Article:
The very first blog on this site was way, way, way back in… 2013. All right, so maybe the site is not that old but you have to start somewhere.
That blog covered the replacement of the factory installed vanity seat with a full size cupboard, complete with sliding drawers. It has been a god send in terms of storage and led us to question the functionality of the shelf on the port side of the same cabin.
In the 2½ years since that project my wood working skills have not improved beyond butchery and we therefore reemployed the skills of a local carpenter.
I had a couple of design requirements which I discussed with him and these included…
- Replacement of an existing bookshelf that was installed post boat construction. The existing shelf was one tier and did not fit with the original build. It was attached to the bulkhead dividing the cabin from the forward shower. The new shelf would have 2 tiers, one for larger books and one for smaller.
- Strengthening of the original port side shelf that runs the length of the cabin against the hull. It is 55 inches long and only supported at either end. It had been carrying large books for over 20 years and had bowed in the middle.
- Build out of 2 cabinets on top of the newly strengthened port side shelf.
- Cedar lining at the back of the cabinet to keep clothing “fresh”. It would also prevent any sweating of the hull during cold seasons from reaching the clothes.
- The cabinets should leave full access to the chainplates for any servicing in the future.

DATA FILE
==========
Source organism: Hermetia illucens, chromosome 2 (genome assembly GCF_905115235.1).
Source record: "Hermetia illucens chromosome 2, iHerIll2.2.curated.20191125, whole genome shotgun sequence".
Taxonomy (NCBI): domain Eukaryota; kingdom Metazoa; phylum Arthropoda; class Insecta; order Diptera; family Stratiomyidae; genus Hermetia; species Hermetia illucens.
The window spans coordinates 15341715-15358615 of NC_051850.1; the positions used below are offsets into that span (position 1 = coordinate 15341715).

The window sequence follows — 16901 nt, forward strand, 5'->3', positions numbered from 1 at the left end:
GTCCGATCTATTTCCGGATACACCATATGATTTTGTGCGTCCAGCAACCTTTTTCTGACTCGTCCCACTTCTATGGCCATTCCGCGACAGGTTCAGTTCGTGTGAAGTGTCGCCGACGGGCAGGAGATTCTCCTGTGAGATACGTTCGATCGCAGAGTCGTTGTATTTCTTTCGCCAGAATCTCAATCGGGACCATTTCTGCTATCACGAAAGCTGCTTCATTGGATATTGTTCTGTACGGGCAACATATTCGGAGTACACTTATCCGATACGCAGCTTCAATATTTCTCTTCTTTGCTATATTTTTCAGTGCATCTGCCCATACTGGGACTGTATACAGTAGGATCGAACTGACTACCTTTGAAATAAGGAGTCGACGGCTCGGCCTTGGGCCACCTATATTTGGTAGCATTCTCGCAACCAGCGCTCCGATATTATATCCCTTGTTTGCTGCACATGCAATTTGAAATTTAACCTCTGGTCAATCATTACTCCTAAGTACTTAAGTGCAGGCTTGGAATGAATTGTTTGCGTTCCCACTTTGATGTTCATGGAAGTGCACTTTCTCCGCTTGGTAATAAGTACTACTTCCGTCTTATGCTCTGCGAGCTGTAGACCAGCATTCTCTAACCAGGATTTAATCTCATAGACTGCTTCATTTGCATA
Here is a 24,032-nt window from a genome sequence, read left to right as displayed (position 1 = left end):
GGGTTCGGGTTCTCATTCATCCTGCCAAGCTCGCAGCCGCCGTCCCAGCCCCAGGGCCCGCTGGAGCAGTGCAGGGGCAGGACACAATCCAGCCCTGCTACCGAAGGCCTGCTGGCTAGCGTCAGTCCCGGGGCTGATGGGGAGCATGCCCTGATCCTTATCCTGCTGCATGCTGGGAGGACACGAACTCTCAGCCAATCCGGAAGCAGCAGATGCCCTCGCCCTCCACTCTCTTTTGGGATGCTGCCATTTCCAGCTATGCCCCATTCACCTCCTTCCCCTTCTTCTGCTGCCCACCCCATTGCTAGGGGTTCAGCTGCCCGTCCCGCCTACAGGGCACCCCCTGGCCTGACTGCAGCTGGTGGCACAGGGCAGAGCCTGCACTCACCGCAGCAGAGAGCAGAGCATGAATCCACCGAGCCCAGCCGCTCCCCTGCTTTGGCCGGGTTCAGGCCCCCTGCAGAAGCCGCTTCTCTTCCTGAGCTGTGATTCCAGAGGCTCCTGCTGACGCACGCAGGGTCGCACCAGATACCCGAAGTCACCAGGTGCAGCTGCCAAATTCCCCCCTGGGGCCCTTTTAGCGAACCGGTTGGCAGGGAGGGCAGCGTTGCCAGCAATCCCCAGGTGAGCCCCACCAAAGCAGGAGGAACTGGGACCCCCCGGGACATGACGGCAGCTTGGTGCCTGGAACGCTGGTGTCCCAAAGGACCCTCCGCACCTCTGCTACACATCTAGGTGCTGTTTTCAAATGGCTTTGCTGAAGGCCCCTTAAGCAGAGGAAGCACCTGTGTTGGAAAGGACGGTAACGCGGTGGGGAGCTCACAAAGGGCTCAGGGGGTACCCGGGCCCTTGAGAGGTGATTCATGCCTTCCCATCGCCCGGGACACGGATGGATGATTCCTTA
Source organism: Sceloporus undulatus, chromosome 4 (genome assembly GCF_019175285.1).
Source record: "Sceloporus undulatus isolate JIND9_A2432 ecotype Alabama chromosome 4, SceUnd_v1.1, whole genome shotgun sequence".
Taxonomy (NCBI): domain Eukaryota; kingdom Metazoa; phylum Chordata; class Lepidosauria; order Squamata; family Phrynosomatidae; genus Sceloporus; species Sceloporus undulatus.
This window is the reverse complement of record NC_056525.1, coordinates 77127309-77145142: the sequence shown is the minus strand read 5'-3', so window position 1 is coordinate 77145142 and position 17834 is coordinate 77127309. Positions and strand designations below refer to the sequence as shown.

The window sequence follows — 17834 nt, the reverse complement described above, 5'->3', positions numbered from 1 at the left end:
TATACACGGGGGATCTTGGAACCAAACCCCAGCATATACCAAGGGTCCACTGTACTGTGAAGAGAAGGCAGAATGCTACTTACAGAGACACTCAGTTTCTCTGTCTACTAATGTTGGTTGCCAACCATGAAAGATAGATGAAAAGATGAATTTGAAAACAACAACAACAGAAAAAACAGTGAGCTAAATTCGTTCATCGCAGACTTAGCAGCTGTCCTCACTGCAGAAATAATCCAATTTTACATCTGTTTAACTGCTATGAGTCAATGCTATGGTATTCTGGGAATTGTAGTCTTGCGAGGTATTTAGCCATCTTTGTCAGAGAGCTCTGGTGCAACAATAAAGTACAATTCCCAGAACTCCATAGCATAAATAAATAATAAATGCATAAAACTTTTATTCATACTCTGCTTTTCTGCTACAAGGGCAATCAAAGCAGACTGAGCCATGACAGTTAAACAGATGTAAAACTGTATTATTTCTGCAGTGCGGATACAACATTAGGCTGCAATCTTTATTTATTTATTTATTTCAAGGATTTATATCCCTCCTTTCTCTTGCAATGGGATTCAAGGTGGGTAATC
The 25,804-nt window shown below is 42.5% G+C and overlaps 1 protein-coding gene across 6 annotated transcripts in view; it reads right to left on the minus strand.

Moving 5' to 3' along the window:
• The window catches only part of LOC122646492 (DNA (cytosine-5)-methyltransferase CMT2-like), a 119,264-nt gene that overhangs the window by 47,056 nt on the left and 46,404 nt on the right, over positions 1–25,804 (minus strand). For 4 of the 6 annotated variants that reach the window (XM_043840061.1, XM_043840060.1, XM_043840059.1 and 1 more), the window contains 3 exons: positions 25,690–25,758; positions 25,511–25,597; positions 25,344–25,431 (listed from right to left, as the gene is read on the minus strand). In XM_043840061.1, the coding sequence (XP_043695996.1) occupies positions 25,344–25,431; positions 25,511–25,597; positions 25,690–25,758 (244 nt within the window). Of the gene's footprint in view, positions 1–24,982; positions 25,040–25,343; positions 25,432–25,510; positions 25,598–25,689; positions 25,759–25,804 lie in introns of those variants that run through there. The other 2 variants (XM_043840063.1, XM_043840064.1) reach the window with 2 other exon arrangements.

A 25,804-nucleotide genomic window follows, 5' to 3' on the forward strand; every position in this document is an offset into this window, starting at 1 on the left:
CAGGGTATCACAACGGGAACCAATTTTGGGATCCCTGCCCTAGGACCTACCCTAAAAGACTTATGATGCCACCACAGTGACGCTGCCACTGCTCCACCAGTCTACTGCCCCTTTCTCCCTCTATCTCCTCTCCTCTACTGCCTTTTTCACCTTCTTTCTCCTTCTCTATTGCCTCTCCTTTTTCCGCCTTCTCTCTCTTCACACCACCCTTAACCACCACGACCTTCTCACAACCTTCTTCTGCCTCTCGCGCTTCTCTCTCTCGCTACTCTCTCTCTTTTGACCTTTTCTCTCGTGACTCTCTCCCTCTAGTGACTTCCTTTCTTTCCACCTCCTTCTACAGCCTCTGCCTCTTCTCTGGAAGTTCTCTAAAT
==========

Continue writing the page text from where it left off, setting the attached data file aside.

- All woodwork to match the existing cabinetry.
I decided to carry out the removal of the old book shelf and strengthening of the port side shelf as that did not require any finishing skills 🙂 I removed all the books from the port side shelf and left it to settle for a week or so. I then propped it up from below until it measured level and marked the height of the underside of the shelf on the foam backed trim that is glued to the inside of the hull throughout most of the boat. With the shelf removed, I cut a section of the trim out which matched the size of teak support that I was going to use for the underside of the shelf. I removed all the backing foam, sanded and prepped the hull wall and mixed up my epoxy. I attached the teak strip and let it set for a few days. Once dry I tried to “tuck” the edges of the trim in as neatly as I could around the teak strip and reattached the shelf. It left as little puckering but not too much.
With that work done I handed over to the real wood worker and the results can be seen in the following pictures.